The waffle pattern is coming to life. (stock photo)

THE above step by step guide is taken from the Rockler.com article as well as all the pictures, but below is a trivet that I made and looks OK, it will look even better when I actually get to use some really nice wood and not the plywood prototype that I used below.

Not too big and not too small, this prototype will look great in oak or ash.

Not too big and not too small, this prototype will look great in oak or ash.

Adding a round-over to both sides of the trivet really feel great to the touch and doesnt look too bad either.

Adding a round-over to both sides of the trivet really feel great to the touch and doesnt look too bad either.

Love the dimensional aspects of this little project.

Love the dimensional aspects of this little project.

I still need to do some research on making these and eventually with a bit of luck will be able to sell them in my Etsy store… I will also be making FREE PLANS for the jig once its completed I will posit it in my shop, don’t worry I will post when their available.

Thanks for reading, and I will catch you all again soon.

New Project: Trivets

So I needed a little project to keep me busy and I needed to use up some scrap wood that I had lying around. I was sitting at dinner one night and noticed that all the trivets looked terrible and some were even broken, so I went on YouTube and finally found an easy way to make them using a table-saw and dado stack.

THE PROCESS

  • The Wood

  • Miter Saw

  • The Trivet blanks

  • A little Layout

  • Cutting the Grooves

  • Adding a Round-Over on the Router Table

  • A lot of sanding

  • All finished

THE WOOD

Since I wanted to use up some scrap that I had around I used a piece of 1x8 poplar that I could get about 9 trivets out of. I wish I had some 1x8 oak as that would of been a nicer trivet, but maybe in the near future I will make some trivets for Christmas presents.

Here is the piece of poplar that I used.

Here is the piece of poplar that I used.

THE MITER SAW

Usually I use the miter saw a lot for a project but I only wanted to cross-cut the board to around 18” as I wanted to do a trial run making 3 trivets and see how they turned out.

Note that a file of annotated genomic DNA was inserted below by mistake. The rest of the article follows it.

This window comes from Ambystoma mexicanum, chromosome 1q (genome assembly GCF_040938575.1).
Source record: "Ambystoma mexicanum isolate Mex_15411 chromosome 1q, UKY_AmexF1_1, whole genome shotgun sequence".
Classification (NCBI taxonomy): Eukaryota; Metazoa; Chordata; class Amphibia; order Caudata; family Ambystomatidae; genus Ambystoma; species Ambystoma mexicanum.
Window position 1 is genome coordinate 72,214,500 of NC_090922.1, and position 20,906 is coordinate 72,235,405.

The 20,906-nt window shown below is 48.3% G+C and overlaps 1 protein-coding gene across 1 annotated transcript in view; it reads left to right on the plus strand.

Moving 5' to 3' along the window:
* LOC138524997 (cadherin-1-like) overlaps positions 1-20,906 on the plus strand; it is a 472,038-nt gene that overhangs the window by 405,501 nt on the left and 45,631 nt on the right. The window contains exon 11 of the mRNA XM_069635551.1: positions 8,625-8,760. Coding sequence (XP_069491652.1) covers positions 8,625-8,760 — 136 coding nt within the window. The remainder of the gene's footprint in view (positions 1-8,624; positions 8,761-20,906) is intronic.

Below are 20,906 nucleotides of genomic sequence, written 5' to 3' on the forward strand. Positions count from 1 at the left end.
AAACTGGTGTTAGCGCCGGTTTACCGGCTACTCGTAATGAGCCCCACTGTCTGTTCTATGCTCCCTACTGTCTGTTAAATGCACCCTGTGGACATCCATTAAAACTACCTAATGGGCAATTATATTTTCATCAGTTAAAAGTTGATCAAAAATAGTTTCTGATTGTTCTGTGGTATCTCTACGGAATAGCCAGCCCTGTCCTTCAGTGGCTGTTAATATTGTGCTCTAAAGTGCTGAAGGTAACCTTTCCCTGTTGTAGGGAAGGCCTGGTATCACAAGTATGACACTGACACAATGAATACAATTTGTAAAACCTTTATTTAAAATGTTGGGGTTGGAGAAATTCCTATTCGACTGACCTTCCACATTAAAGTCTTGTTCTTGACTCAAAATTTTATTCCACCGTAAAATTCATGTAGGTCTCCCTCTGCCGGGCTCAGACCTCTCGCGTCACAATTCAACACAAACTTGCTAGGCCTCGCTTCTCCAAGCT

Crosscutting the board at my miter saw station.

Crosscutting the board at my miter saw station.

TRIVET BLANKS

  • So after cutting the piece I took it from the miter saw to the table-saw and ripped the board to its final width.

  • I took out my cross-cutting sled because I usually get more accurate cuts from it and set-up a stop block and cross-cut the board into 3 blanks that were exactly 6”x6” square

Here is my cross-cutting sled is not fancy but it’s dead on accurate. You can also see the stop-block which is nothing more than a scrap of plywood clamped with the sled fence.

Here is my cross-cutting sled is not fancy but it’s dead on accurate. You can also see the stop-block which is nothing more than a scrap of plywood clamped with the sled fence.

Here is the 3 blanks all dimension-ed and ready to be turned into trivets.

Here is the 3 blanks all dimension-ed and ready to be turned into trivets.

A LITTLE LAYOUT

I needed to do a little layout on one of the trivets to make sure all my dimensions were correct, so I took it to my bench and drew some layout lines where I was removing wood.

  • Measure over 3” to find the center of the blank and strike a line, then measure 3/16” to the left & right of that line so as to center the 3/8” dado stack to the work-piece.

  • Finally measure 3/8” on the wood thickness (as it is half of 3/4”wood thickness) so as that I new where to position the dado stack in the table-saw

  • Now that I had marked up one face I needed to turn the board 90° and do the same on that side that is what creates the waffle pattern I am going for.